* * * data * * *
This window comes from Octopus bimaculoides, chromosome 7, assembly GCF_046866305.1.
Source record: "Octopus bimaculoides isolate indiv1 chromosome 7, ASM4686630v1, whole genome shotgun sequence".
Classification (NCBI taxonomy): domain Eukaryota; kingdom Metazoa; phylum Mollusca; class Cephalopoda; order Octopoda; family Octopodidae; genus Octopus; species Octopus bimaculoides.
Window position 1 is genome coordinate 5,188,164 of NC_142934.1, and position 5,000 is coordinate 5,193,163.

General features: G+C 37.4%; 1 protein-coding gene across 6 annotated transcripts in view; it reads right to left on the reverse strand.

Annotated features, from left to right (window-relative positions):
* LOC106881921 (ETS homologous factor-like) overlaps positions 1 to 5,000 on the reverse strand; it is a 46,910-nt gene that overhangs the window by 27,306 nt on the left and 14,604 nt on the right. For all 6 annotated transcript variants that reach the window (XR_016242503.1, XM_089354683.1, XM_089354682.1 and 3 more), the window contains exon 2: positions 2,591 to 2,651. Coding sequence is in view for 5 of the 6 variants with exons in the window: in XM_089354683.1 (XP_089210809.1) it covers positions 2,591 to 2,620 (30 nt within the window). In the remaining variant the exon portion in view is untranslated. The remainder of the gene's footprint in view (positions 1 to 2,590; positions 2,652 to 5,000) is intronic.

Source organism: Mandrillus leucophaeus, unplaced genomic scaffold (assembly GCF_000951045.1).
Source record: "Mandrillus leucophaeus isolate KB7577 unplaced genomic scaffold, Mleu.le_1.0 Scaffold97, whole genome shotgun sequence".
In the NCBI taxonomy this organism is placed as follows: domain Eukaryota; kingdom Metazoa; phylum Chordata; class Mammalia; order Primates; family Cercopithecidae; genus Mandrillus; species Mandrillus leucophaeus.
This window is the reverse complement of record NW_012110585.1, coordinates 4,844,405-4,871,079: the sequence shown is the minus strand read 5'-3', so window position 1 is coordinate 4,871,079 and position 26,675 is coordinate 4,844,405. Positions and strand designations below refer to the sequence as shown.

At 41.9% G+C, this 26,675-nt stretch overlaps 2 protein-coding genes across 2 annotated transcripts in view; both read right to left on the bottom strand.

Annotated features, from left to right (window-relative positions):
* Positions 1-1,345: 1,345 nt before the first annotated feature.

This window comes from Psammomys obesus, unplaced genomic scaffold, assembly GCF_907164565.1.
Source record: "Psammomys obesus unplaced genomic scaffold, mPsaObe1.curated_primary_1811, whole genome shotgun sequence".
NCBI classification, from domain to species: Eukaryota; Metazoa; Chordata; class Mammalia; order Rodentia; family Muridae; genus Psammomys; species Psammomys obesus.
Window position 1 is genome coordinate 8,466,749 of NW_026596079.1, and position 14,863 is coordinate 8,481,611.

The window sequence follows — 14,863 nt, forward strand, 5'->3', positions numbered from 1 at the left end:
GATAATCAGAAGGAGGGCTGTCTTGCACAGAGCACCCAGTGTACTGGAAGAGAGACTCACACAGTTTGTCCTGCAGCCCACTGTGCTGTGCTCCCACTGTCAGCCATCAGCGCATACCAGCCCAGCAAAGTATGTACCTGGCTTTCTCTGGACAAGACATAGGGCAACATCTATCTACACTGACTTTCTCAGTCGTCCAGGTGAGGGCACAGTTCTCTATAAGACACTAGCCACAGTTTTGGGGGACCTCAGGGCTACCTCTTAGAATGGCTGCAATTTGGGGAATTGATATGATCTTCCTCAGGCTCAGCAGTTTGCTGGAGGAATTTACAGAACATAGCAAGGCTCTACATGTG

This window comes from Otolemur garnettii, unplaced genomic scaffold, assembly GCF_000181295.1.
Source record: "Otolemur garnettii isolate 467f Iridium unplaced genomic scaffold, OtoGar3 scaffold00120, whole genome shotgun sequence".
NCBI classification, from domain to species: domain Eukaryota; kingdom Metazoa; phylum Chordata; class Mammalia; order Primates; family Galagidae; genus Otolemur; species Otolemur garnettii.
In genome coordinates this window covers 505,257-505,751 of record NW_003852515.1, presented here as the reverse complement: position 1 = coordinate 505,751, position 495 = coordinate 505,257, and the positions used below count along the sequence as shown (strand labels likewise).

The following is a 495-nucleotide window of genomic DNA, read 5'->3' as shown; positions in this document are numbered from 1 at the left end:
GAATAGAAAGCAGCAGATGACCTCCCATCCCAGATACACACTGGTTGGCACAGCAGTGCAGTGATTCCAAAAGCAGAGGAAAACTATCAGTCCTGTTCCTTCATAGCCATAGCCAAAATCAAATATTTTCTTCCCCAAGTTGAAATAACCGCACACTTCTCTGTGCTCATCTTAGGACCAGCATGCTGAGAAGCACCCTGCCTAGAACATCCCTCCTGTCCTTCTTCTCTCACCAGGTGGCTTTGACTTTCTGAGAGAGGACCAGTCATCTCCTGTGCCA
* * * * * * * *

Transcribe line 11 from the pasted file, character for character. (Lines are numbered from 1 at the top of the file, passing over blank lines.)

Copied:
This window is the reverse complement of record NW_012110585.1, coordinates 4,844,405-4,871,079: the sequence shown is the minus strand read 5'-3', so window position 1 is coordinate 4,871,079 and position 26,675 is coordinate 4,844,405. Positions and strand designations below refer to the sequence as shown.